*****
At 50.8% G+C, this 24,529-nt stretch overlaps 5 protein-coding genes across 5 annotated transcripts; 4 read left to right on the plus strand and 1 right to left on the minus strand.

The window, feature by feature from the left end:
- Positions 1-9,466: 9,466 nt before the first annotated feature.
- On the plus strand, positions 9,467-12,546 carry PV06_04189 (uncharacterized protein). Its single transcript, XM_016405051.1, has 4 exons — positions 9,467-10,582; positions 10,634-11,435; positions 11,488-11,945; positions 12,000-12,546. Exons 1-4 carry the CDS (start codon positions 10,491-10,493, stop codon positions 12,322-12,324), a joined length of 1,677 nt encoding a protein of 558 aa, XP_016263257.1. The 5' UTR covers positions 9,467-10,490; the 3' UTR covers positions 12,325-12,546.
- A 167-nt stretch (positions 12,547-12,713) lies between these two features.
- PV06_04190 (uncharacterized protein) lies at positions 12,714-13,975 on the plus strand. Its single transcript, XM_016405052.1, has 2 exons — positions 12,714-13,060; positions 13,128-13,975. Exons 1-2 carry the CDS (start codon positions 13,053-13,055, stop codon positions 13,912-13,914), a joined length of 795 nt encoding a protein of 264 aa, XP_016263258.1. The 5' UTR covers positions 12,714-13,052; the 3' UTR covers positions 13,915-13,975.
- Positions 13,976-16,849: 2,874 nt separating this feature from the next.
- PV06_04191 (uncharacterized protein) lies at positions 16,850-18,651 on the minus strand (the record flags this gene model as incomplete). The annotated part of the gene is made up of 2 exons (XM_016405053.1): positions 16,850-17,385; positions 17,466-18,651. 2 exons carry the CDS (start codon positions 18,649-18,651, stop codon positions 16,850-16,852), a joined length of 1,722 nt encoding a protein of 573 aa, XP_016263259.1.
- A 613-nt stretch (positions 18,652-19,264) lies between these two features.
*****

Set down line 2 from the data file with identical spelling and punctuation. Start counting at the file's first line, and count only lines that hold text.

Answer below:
The window, feature by feature from the left end: